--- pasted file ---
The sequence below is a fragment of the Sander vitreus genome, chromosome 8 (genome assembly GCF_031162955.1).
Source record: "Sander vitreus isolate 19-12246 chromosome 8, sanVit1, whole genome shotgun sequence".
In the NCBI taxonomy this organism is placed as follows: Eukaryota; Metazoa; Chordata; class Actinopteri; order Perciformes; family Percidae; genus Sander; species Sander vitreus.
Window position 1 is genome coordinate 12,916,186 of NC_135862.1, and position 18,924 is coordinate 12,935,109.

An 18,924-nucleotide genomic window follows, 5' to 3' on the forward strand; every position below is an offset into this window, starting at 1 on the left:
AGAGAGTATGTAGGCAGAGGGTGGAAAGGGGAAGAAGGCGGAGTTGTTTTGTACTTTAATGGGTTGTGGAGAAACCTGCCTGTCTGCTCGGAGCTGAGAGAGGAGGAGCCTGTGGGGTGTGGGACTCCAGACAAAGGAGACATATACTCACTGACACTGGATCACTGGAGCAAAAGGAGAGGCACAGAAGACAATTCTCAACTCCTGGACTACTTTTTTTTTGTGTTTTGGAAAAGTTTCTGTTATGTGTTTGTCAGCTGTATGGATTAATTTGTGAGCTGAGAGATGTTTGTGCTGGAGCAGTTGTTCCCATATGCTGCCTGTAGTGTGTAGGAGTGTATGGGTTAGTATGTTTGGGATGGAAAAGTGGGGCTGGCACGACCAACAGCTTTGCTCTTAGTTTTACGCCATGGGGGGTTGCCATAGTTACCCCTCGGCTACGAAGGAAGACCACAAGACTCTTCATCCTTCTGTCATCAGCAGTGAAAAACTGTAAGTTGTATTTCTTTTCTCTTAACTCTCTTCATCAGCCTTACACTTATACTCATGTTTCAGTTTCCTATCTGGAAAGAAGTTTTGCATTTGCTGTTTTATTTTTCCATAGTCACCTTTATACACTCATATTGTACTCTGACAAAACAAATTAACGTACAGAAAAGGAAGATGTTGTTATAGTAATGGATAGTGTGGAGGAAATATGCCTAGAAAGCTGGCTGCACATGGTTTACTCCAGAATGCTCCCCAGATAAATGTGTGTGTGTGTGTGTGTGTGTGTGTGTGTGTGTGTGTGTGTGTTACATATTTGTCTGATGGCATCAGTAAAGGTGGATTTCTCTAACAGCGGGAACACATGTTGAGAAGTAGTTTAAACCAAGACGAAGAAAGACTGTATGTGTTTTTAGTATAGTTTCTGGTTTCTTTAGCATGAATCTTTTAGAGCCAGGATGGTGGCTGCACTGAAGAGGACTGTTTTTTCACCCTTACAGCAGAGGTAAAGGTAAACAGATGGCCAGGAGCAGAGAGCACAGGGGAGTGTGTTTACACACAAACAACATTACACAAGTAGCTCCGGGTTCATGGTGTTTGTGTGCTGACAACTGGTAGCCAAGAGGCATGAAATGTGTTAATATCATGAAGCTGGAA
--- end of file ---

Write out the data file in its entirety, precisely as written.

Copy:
The sequence below is a fragment of the Sander vitreus genome, chromosome 8 (genome assembly GCF_031162955.1).
Source record: "Sander vitreus isolate 19-12246 chromosome 8, sanVit1, whole genome shotgun sequence".
In the NCBI taxonomy this organism is placed as follows: Eukaryota; Metazoa; Chordata; class Actinopteri; order Perciformes; family Percidae; genus Sander; species Sander vitreus.
Window position 1 is genome coordinate 12,916,186 of NC_135862.1, and position 18,924 is coordinate 12,935,109.

An 18,924-nucleotide genomic window follows, 5' to 3' on the forward strand; every position below is an offset into this window, starting at 1 on the left:
AGAGAGTATGTAGGCAGAGGGTGGAAAGGGGAAGAAGGCGGAGTTGTTTTGTACTTTAATGGGTTGTGGAGAAACCTGCCTGTCTGCTCGGAGCTGAGAGAGGAGGAGCCTGTGGGGTGTGGGACTCCAGACAAAGGAGACATATACTCACTGACACTGGATCACTGGAGCAAAAGGAGAGGCACAGAAGACAATTCTCAACTCCTGGACTACTTTTTTTTTGTGTTTTGGAAAAGTTTCTGTTATGTGTTTGTCAGCTGTATGGATTAATTTGTGAGCTGAGAGATGTTTGTGCTGGAGCAGTTGTTCCCATATGCTGCCTGTAGTGTGTAGGAGTGTATGGGTTAGTATGTTTGGGATGGAAAAGTGGGGCTGGCACGACCAACAGCTTTGCTCTTAGTTTTACGCCATGGGGGGTTGCCATAGTTACCCCTCGGCTACGAAGGAAGACCACAAGACTCTTCATCCTTCTGTCATCAGCAGTGAAAAACTGTAAGTTGTATTTCTTTTCTCTTAACTCTCTTCATCAGCCTTACACTTATACTCATGTTTCAGTTTCCTATCTGGAAAGAAGTTTTGCATTTGCTGTTTTATTTTTCCATAGTCACCTTTATACACTCATATTGTACTCTGACAAAACAAATTAACGTACAGAAAAGGAAGATGTTGTTATAGTAATGGATAGTGTGGAGGAAATATGCCTAGAAAGCTGGCTGCACATGGTTTACTCCAGAATGCTCCCCAGATAAATGTGTGTGTGTGTGTGTGTGTGTGTGTGTGTGTGTGTGTGTGTGTTACATATTTGTCTGATGGCATCAGTAAAGGTGGATTTCTCTAACAGCGGGAACACATGTTGAGAAGTAGTTTAAACCAAGACGAAGAAAGACTGTATGTGTTTTTAGTATAGTTTCTGGTTTCTTTAGCATGAATCTTTTAGAGCCAGGATGGTGGCTGCACTGAAGAGGACTGTTTTTTCACCCTTACAGCAGAGGTAAAGGTAAACAGATGGCCAGGAGCAGAGAGCACAGGGGAGTGTGTTTACACACAAACAACATTACACAAGTAGCTCCGGGTTCATGGTGTTTGTGTGCTGACAACTGGTAGCCAAGAGGCATGAAATGTGTTAATATCATGAAGCTGGAA